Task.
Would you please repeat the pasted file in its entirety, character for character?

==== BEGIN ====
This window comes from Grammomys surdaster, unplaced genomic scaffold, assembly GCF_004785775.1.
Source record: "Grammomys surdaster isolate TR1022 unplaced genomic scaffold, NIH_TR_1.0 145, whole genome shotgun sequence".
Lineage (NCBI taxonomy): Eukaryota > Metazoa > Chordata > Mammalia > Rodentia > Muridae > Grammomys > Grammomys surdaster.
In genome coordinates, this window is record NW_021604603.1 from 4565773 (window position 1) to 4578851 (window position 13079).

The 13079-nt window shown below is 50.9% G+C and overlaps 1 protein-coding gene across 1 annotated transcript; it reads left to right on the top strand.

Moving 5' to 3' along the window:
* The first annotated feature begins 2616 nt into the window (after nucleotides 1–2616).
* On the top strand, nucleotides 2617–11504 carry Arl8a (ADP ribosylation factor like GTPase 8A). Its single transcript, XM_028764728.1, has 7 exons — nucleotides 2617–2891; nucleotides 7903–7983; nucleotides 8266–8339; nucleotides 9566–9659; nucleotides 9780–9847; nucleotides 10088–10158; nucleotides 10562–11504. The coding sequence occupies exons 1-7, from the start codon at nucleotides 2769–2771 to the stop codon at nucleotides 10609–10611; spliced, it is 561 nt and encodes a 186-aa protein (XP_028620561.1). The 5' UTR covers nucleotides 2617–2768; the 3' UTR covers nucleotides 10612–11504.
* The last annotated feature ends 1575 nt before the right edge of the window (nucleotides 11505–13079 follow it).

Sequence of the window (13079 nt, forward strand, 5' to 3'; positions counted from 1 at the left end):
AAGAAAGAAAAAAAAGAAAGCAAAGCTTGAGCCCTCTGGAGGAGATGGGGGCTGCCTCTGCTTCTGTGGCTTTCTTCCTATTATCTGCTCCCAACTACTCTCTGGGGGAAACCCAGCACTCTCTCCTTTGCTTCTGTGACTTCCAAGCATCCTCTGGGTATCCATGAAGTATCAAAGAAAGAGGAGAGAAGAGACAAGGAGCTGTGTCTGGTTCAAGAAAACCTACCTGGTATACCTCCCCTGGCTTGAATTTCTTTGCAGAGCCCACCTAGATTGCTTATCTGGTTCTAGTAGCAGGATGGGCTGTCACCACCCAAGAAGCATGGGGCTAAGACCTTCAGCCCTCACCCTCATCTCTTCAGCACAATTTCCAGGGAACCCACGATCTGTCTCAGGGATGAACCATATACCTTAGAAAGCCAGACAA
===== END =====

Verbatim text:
This window comes from Grammomys surdaster, unplaced genomic scaffold, assembly GCF_004785775.1.
Source record: "Grammomys surdaster isolate TR1022 unplaced genomic scaffold, NIH_TR_1.0 145, whole genome shotgun sequence".
Lineage (NCBI taxonomy): Eukaryota > Metazoa > Chordata > Mammalia > Rodentia > Muridae > Grammomys > Grammomys surdaster.
In genome coordinates, this window is record NW_021604603.1 from 4565773 (window position 1) to 4578851 (window position 13079).

The 13079-nt window shown below is 50.9% G+C and overlaps 1 protein-coding gene across 1 annotated transcript; it reads left to right on the top strand.

Moving 5' to 3' along the window:
* The first annotated feature begins 2616 nt into the window (after nucleotides 1–2616).
* On the top strand, nucleotides 2617–11504 carry Arl8a (ADP ribosylation factor like GTPase 8A). Its single transcript, XM_028764728.1, has 7 exons — nucleotides 2617–2891; nucleotides 7903–7983; nucleotides 8266–8339; nucleotides 9566–9659; nucleotides 9780–9847; nucleotides 10088–10158; nucleotides 10562–11504. The coding sequence occupies exons 1-7, from the start codon at nucleotides 2769–2771 to the stop codon at nucleotides 10609–10611; spliced, it is 561 nt and encodes a 186-aa protein (XP_028620561.1). The 5' UTR covers nucleotides 2617–2768; the 3' UTR covers nucleotides 10612–11504.
* The last annotated feature ends 1575 nt before the right edge of the window (nucleotides 11505–13079 follow it).

Sequence of the window (13079 nt, forward strand, 5' to 3'; positions counted from 1 at the left end):
AAGAAAGAAAAAAAAGAAAGCAAAGCTTGAGCCCTCTGGAGGAGATGGGGGCTGCCTCTGCTTCTGTGGCTTTCTTCCTATTATCTGCTCCCAACTACTCTCTGGGGGAAACCCAGCACTCTCTCCTTTGCTTCTGTGACTTCCAAGCATCCTCTGGGTATCCATGAAGTATCAAAGAAAGAGGAGAGAAGAGACAAGGAGCTGTGTCTGGTTCAAGAAAACCTACCTGGTATACCTCCCCTGGCTTGAATTTCTTTGCAGAGCCCACCTAGATTGCTTATCTGGTTCTAGTAGCAGGATGGGCTGTCACCACCCAAGAAGCATGGGGCTAAGACCTTCAGCCCTCACCCTCATCTCTTCAGCACAATTTCCAGGGAACCCACGATCTGTCTCAGGGATGAACCATATACCTTAGAAAGCCAGACAA